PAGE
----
throbber
Case 1:15-cr-00204-EAW-JJM Document 73 Filed 05/11/17 Page 1 of 4
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`UNITED STATES DISTRICT COURT
`WESTERN DISTRICT OF NEW YORK
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`;·.
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`UNITED STATES OF AMERICA,
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`v.
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`JAMES A. MACCALLUM,
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`Defendant.
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`DECISION AND ORDER
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`1 :15-CR-00204 EAW
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`Following trial, Defendant James A. MacCallum ("Defendant") was. convicted of
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`one count of mail fraud in violation of 18 U.S.C. § 1341. Presently before the Court is
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`Defendant's motion pursuant to Fed. R. Crim. P. 29( c) for a judgment of acquittal. (Dkt.
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`67). Defendant bases his motion "on the grounds set forth on the record at the close of
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`the government's case on March 23, 2017, and prior to verdict on March 24, 2017." (Id.
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`at 14). For the reasons set forth below, Defendant's motion is denied.
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`DISCUSSION
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`Defendant timely filed his motion pursuant to Rule 29(c)-within 14 days after the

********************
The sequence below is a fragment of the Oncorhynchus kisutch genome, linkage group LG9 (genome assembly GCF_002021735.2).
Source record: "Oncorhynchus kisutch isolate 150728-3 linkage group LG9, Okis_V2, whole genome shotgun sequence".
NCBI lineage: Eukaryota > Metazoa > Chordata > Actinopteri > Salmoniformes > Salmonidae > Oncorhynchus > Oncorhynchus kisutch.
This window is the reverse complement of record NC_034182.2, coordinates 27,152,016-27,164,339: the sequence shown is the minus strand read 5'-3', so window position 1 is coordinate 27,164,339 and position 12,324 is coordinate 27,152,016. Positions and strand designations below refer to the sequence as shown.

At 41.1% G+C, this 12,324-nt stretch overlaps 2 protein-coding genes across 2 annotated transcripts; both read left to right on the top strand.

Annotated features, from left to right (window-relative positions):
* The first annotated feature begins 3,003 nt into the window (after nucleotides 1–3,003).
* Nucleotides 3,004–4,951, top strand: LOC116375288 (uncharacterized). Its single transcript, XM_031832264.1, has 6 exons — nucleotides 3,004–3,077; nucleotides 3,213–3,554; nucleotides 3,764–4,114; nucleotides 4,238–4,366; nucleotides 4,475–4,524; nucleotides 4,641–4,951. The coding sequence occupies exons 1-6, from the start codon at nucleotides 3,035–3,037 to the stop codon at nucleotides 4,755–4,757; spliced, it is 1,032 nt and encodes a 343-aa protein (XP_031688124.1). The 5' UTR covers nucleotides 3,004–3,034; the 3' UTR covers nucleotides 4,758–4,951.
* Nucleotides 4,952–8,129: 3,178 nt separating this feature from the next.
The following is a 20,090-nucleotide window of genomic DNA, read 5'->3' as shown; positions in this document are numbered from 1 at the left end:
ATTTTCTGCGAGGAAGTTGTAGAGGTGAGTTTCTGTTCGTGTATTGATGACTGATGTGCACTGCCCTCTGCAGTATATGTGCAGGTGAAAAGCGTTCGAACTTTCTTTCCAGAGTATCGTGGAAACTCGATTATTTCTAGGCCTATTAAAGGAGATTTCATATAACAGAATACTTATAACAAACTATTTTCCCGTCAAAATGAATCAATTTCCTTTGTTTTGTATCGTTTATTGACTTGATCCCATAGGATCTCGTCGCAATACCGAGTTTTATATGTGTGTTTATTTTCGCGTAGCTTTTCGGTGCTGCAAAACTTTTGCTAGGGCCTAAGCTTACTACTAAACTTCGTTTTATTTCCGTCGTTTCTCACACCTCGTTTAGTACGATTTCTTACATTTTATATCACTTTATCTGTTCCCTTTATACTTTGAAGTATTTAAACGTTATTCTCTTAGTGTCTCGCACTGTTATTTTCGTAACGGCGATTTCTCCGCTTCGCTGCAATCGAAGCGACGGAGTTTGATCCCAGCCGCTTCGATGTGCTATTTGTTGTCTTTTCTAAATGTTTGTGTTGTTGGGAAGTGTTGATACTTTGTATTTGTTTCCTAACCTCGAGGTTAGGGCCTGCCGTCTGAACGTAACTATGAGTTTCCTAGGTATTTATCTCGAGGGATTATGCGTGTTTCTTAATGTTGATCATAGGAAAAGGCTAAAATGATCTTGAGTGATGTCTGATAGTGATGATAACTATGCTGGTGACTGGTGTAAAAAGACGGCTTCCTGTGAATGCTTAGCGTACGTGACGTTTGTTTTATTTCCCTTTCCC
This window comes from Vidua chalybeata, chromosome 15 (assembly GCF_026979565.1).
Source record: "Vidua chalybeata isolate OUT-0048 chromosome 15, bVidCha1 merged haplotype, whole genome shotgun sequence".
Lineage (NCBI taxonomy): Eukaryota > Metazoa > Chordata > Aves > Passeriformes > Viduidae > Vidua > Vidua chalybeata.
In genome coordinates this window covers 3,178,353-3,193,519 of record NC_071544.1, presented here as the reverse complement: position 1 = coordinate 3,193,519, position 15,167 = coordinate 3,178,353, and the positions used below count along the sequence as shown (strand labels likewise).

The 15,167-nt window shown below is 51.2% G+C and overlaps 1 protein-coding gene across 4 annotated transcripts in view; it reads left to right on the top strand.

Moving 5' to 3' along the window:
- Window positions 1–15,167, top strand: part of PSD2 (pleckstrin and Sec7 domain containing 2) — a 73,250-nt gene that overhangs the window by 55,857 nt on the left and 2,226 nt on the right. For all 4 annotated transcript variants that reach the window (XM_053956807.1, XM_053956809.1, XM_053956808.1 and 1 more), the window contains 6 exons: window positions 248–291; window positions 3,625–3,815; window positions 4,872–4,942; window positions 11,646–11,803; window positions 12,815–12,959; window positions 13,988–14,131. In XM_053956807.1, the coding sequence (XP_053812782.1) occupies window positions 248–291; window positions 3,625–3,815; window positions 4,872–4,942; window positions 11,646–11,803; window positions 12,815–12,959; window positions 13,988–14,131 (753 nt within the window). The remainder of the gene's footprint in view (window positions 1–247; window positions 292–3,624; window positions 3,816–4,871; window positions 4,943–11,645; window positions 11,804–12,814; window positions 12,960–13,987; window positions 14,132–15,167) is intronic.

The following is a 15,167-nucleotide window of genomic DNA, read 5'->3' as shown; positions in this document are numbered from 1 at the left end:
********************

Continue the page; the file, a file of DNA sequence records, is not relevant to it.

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`guilty verdict. See Fed. R. Crim. P. 29(c)(l). The standard on a motion for a judgment of
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`acquittal is stringent, and a defendant claiming that he was convicted based on
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`insufficient evidence "bears a very heavy burden." United States v. Blackwood, 366 F.
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`App'x 207, 209 (2d Cir. 2010) (quoting United States v. Desena, 287 F.3d 170, 177 (2d
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`Cir. 2002)). "In considering a motion for judgment of acquittal, the court must view the
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`evidence presented in the light most favorable to the government." United States v.
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`Case 1:15-cr-00204-EAW-JJM Document 73 Filed 05/11/17 Page 2 of 4
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`Guadagna, 183 F.3d 122, 129 (2d Cir. 1999). Accordingly, "[a]ll permissible inferences
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`must be drawn in the government's favor." Id.
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`"If any rational trier of fact could have found the essential elements of the crime,
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`the conviction must stand." United States v. Puzzo, 928 F.2d 1356, 1361 (2d Cir. 1991)
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`(internal quotation marks and citation omitted). "The test is whether the jury, drawing
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`reasonable inferences from the evidence, may fairly and logically have concluded that the
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`defendant was guilty beyond a reasonable doubt."
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`Id. (internal quotation marks and
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`citations omitted). The evidence must be viewed "in its totality, not in isolation," United